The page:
The Mighty Nimbus
posted on 2/2005 By:
A night with the impressive debut from The Mighty Nimbus reminds me of a lesson in drunkenness I learned quite young: some people just have no business drinking whiskey. In Kentucky, we drink a lot of bourbon—a lot as in, until it’s gone (after all, they make the shit here). However, some people, people who are otherwise mild mannered and the life of the party, have some kind of fucked up Dr. Jekyll and Mr. Hyde reaction to whiskey, and next thing you know your buddy who was telling jokes and buying rounds a minute ago is now picking fights with signposts. This band’s debut album is a fitting soundtrack to a night with that guy, and guys a whole lot worse. The Mighty Nimbus, formed by members from Alabama Thunderpussy and the defunct Sixty Watt Shaman, kick off their album with, “Everything I See”, a barroom anthem that starts the disc/night off with laid back southern groove. It’s beer drinking music sure to make you raise your fists and nod along in approval. However a couple of songs in the band takes a darker turn, trading the southern groove for biting sludge and doom. And if “Everything I See” is a drinking buddy, by the time the crawling, venomous “Sacrament of the Sick” oozes forth, that same guy is barely recognizable. Tanked on bourbon and barbiturates, eyes completely blood shot, with bloodied knuckles and piss dribbles on his boot, this guy is on the meanest of drunks.
It took a few spins for this to really get its claws in me, but it was worth the wait. I certainly never disliked it, it just wasn’t clear if it would distinguish itself from the pack, like genre heavyweights Down, Beaten Back to Pure, Crowbar, St. Vitus, and the original bands of the The Mighty Nimbus boys. The band’s ace in the hole is front man Dan Soren, who can simply do it all. He adds to TMN the same advantage Phil Anselmo gave Down—he can bellow, sing, growl, and screech, and sound within range at all times. His layered and dynamic performances on tracks like “Impose My Will” provide a tangible, soulful guttiness that adds immeasurably to the impact of the songs. Not to belittle the music though, the Iommi worshipping riffs usually have more than enough weight. “I’ll Never Weep” combines some of the best vocal and riffing performances. Soren belts out impassioned lines, while “Minnesota” Pete Campbell lays down a blazing descending doom riff. Similarly, “Broken Hoof” is a perfect mixture of caustic sludge and syncopated, mid-tempo ragged gallop. The band is marginally less effective when they slow to a near crawl on “Sacrament of the Sick” and the last track, a cover of St. Vitus’ “Born Too Late”. The second to last track, however, is the deathblow. “Eclipse” is churning, not quite mid-tempo doom for most of the track. I especially like the pounding drumming and active cymbal work on this song. The riffing is thick and grimy and the vocals a garbled roar. The track plods and simmers for four minutes, then the band breaks into a two minute outro of heavy, chugging riffs punctuated by violent crashing chords that seem to slice through the underbelly of the sludge, spilling the acrid hateful mess. It’s a powerful and fantastic transition.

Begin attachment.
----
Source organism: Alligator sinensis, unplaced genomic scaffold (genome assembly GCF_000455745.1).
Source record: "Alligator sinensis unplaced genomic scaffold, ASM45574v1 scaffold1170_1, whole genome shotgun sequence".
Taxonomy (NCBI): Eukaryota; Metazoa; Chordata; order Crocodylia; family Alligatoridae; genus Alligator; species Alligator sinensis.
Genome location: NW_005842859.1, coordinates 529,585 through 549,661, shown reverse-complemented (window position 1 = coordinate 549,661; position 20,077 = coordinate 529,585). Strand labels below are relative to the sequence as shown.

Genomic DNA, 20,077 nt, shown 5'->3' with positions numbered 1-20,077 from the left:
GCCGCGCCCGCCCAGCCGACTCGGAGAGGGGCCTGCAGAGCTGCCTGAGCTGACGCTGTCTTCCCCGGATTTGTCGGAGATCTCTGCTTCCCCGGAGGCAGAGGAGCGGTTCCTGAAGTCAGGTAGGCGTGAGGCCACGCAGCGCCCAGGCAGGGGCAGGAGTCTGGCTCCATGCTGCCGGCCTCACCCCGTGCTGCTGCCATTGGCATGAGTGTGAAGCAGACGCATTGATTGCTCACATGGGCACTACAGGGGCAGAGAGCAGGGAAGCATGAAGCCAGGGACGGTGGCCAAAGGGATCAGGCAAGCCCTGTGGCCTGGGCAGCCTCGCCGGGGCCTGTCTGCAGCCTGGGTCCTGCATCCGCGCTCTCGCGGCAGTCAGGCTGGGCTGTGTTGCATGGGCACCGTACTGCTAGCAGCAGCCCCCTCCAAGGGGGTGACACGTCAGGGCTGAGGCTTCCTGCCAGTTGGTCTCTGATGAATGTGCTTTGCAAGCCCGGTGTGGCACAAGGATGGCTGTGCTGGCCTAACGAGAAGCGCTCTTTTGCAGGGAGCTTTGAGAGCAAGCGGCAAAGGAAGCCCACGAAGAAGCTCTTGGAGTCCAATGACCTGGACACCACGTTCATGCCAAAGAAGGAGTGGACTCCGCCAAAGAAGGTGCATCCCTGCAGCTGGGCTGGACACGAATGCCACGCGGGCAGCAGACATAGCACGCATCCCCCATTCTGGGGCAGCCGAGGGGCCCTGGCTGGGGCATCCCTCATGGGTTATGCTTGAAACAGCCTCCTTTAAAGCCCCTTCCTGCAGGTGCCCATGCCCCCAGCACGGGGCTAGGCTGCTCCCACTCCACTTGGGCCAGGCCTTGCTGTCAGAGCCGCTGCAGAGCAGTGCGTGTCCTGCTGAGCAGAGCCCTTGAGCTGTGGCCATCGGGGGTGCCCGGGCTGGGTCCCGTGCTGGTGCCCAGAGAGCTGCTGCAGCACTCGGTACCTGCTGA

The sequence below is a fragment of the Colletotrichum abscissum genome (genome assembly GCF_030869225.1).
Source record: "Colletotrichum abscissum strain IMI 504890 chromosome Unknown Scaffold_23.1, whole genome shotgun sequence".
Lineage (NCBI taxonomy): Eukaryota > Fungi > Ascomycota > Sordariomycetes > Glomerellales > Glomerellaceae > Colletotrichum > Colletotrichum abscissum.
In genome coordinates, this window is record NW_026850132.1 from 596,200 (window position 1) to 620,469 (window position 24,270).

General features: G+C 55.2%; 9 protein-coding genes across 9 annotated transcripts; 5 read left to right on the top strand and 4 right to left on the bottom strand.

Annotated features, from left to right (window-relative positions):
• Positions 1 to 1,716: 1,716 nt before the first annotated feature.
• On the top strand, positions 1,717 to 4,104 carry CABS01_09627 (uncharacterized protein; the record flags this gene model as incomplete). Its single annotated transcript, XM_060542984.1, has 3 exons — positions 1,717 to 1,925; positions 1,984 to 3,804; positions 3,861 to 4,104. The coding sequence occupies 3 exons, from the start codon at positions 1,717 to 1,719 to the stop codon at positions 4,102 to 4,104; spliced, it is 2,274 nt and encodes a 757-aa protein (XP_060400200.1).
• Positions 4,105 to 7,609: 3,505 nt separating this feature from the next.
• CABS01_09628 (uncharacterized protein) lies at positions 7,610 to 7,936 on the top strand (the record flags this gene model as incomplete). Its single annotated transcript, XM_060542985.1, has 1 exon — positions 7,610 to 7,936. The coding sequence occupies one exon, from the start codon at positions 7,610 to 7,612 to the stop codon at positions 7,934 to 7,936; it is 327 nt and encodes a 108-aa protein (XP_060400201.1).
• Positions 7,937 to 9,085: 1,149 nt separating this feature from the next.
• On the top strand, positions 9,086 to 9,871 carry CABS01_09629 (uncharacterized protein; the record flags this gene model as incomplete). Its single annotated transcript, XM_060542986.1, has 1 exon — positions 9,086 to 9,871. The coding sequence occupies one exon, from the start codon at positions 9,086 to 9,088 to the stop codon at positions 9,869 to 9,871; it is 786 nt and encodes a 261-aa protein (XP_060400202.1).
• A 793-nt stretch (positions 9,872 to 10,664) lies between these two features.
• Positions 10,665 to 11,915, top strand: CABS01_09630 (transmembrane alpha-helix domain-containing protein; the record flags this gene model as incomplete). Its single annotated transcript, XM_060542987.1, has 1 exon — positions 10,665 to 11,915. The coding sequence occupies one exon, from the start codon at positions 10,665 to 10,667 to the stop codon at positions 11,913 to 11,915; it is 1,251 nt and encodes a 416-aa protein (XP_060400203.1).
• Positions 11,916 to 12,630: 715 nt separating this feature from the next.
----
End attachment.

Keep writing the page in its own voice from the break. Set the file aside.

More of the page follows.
This album should be well received by fans of the genre. Not everyone will be blown away, but it’s doubtful that fans of this music will find much to complain about either. The Mighty Nimbus is off to a good start and will most likely grow into a significant noisemaker within the genre. A very solid purchase.
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